Last July, more than 200,000 people flocked to a public park in Berlin to hear Barack Obama, then the Democratic candidate for president of the United States, deliver a speech calling for renewed transatlantic partnership and cooperation. The choice of Germany's long-divided capital as the backdrop for his only public speech in Europe was deliberate. To the Germans listening to him that summer evening in the Tiergarten, Obama made a special appeal, citing "a set of ideals that speak to aspirations shared by all people," the same "dream of freedom" that was the basis of the relationship between the United States and West Germany during the Cold War. Now that Obama is president, will Germany respond to the call and join the United States as a key European partner in addressing global challenges and threats?
There are many reasons for Germany to rise to the occasion. For one, there is a dearth of leadership elsewhere in Europe. The European Union remains embroiled in a debate about institutional reform. In the United Kingdom, Prime Minister Gordon Brown -- despite his confidence during the current financial crisis -- remains disengaged from both the EU and the transatlantic alliance. French President Nicolas Sarkozy, meanwhile, shows more Atlanticist inclinations than any of his predecessors, but he has yet to prove that he can build lasting coalitions in Europe or convince his country of the need for economic modernization.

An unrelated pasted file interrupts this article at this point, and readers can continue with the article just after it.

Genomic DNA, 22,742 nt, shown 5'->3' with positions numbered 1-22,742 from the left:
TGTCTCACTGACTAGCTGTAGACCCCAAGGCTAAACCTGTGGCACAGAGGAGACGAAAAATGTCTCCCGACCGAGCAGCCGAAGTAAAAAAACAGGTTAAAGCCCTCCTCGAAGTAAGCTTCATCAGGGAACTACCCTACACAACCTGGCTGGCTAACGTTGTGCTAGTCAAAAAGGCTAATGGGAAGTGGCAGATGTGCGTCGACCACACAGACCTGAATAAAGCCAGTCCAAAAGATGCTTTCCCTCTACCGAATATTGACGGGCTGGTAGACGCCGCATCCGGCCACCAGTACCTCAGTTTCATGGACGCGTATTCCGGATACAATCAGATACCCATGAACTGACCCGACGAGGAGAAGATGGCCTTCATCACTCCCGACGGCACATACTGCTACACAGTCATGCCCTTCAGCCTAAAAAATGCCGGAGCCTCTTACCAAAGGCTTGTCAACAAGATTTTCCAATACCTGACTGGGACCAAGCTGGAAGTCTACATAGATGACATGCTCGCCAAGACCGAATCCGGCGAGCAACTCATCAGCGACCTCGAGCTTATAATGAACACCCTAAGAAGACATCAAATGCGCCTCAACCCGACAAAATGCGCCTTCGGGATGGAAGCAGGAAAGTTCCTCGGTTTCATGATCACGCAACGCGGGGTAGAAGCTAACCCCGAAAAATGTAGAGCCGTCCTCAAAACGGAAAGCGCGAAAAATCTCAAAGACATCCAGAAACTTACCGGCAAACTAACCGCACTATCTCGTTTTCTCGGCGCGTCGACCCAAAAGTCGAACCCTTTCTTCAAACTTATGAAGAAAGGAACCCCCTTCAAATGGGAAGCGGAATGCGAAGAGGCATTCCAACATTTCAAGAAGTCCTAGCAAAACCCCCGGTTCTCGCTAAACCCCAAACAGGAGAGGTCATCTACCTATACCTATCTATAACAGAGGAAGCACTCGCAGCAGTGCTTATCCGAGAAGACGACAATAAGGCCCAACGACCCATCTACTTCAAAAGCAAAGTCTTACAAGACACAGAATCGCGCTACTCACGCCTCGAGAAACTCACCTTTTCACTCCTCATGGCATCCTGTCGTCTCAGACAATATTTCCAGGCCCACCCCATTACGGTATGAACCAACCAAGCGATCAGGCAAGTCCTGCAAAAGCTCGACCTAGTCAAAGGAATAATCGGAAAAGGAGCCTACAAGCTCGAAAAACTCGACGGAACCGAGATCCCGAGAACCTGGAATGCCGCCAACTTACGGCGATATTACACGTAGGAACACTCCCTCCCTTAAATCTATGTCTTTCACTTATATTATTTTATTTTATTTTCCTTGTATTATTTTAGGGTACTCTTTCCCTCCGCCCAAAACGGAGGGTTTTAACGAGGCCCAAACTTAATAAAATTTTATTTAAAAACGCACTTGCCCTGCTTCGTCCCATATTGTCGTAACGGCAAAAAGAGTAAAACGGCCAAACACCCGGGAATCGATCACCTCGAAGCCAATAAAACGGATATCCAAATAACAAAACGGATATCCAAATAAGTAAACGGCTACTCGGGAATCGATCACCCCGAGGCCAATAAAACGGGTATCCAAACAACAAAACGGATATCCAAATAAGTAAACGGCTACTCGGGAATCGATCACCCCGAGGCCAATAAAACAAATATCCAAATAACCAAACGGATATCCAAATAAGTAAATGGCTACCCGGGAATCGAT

Likewise, there are many reasons why Obama should look to Germany for leadership: its 82 million inhabitants, its strategic location at the crossroads of the continent, and its strength as one of the world's foremost exporters, even in the current economic downturn. Germany has thoroughly examined its guilt for perpetrating the Holocaust and World War II -- and in the process has become a robust democracy. Since regaining full sovereignty after unification in 1990, Germany has developed an increasingly active foreign policy, with more than 6,500 troops currently dispatched on operations outside the country, from the Balkans to Afghanistan. Last October,
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